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Commuting in Canada
The weather was unapologetic that day. As I stepped out my house onto a quiet side street, the wind whipped my dark hair across my face. A thin blanket of white snow covered the sidewalks.
When I arrived at an intersection, I waited for the light to turn green before crossing. Then I continued down a busier street to the bus stop up ahead.
While waiting, I scrolled aimlessly through my phone. Then out of the corner of my eye, I noticed the red and white bus pull out of the curve on the other side of the road. The long vehicle came to a standstill before the traffic light. I shuffled to the back of the line and waited for the other passengers to board before me.
I preferred to sit in a single seat in the middle of the bus where I could look out the dirty window and be greeted by the city roads.
A mother in her late thirties struggled to push a large stroller with a crying baby in it onto the lowered ramp. An older man ahead of me stepped forward to help her. She smiled and mumbled what I assumed was a thank you to the man. He bowed his head in a slight nod, acknowledging her appreciation.
Once I paid my fare, the driver handed me a paper transfer. He had a short crew cut and intense blue eyes. When his lips curled upwards, I found myself grinning back. I thanked him.
The bus filled up quickly. Many of the passengers who boarded later had to stand. Most of them held onto the long silver poles or circular yellow straps hanging above their heads with one hand to maintain their balance. Some navigated cell phones with the other.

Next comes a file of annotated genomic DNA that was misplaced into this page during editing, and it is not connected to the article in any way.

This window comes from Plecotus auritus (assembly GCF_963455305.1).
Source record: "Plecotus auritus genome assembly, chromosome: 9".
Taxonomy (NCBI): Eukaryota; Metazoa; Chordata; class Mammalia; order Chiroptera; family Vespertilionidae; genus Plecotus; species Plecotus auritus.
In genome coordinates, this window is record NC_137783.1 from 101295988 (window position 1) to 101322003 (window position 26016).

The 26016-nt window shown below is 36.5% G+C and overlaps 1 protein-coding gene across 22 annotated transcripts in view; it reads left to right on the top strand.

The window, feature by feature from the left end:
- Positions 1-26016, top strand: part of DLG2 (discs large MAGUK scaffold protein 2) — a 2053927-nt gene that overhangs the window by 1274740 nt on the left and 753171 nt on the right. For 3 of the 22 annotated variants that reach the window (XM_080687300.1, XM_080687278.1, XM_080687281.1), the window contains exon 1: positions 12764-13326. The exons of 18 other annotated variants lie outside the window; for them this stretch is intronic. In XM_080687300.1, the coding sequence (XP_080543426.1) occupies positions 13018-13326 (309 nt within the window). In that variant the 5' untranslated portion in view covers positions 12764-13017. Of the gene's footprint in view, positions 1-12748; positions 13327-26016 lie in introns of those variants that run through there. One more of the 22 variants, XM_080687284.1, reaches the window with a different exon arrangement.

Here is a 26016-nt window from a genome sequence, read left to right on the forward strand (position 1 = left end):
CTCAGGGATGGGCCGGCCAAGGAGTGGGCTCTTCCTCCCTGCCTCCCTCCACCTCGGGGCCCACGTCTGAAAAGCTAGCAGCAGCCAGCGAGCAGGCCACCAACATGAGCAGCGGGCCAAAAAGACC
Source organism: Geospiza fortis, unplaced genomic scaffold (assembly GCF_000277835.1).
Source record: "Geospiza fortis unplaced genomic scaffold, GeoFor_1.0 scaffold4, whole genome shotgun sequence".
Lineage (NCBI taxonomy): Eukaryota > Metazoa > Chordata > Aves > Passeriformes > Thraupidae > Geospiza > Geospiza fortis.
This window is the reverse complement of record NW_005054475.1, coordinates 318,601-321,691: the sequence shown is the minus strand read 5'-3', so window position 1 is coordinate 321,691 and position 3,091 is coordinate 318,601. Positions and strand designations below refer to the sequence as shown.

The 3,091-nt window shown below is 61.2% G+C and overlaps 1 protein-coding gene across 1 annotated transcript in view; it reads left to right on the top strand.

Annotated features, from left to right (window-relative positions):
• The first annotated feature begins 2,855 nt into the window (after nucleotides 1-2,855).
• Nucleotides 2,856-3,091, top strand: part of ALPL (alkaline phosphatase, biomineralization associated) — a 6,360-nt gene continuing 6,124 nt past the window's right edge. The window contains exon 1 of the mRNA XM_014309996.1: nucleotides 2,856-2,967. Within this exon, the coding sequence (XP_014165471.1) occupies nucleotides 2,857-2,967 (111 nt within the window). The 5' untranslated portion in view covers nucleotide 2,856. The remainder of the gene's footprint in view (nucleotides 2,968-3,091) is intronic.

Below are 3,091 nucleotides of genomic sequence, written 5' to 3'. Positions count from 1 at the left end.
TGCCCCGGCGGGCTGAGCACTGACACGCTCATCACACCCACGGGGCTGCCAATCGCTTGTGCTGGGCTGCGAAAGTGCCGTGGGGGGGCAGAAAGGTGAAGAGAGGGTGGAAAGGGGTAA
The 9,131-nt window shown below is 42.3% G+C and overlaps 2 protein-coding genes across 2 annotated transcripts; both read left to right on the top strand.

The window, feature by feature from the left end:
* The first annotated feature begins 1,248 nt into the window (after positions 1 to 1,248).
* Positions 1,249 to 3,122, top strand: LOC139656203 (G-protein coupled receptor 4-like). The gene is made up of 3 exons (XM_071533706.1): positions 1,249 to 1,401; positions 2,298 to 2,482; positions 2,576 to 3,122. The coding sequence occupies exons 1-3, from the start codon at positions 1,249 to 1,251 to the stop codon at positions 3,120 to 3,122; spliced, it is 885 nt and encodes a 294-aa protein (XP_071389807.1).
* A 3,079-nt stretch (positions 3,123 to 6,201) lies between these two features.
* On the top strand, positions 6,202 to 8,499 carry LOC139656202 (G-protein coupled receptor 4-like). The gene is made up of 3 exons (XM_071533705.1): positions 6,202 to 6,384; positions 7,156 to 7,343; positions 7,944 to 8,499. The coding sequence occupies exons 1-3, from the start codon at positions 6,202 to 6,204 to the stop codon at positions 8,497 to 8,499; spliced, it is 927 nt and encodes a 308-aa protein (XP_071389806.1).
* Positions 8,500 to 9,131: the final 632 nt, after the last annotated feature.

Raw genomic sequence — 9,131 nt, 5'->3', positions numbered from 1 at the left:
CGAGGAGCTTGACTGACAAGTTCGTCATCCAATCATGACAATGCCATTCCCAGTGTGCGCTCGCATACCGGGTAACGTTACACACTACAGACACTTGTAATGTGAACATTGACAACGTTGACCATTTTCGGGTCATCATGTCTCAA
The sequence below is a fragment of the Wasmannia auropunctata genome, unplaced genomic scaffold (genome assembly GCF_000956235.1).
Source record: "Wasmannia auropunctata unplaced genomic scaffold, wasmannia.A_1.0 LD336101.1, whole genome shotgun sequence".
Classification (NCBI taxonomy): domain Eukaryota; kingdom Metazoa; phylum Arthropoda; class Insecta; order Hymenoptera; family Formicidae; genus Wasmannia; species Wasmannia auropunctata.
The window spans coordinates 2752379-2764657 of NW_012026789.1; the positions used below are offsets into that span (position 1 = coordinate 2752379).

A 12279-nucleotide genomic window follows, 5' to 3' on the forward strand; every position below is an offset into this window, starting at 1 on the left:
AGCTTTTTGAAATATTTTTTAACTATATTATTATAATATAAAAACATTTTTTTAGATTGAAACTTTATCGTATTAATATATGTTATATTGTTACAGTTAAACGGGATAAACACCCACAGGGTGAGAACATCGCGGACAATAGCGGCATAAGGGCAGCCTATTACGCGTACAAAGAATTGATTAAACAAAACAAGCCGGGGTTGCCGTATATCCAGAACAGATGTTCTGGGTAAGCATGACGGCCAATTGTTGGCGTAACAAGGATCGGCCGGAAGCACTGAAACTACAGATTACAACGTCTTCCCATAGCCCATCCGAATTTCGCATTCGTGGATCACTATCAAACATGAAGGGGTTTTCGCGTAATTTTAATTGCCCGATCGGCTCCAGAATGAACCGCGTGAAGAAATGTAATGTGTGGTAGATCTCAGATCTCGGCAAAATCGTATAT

I glanced up when I heard a low voice. It belonged to a teenager with dark skin and even darker eyes. She had nabbed a spot near the front earlier on, but now she was starting to stand up.
"Would you like to sit?" The teen was asking an older woman with curly hair who held the hand of a boy with hair like hers. He couldn't have been older than eight. The woman nodded and expressed her gratitude towards the teen. She told her son to sit down. The teen slipped through the crowd, weaving her way to the back of the bus with a backpack dangling from one shoulder.
I stood when the bus arrived at the stop near my destination. But as I did, my elbow bumped into someone standing near me.
Without thinking, an apology shot out of my mouth. When I said sorry, I didn't just hear my own voice. I heard someone else apologize as well. The young man I bumped into had a sports bag slung to his left and a nest of brown hair on top of his head. The side of his mouth twitched. It took me a second to realize he was smiling at me. I returned it with a smile of my own.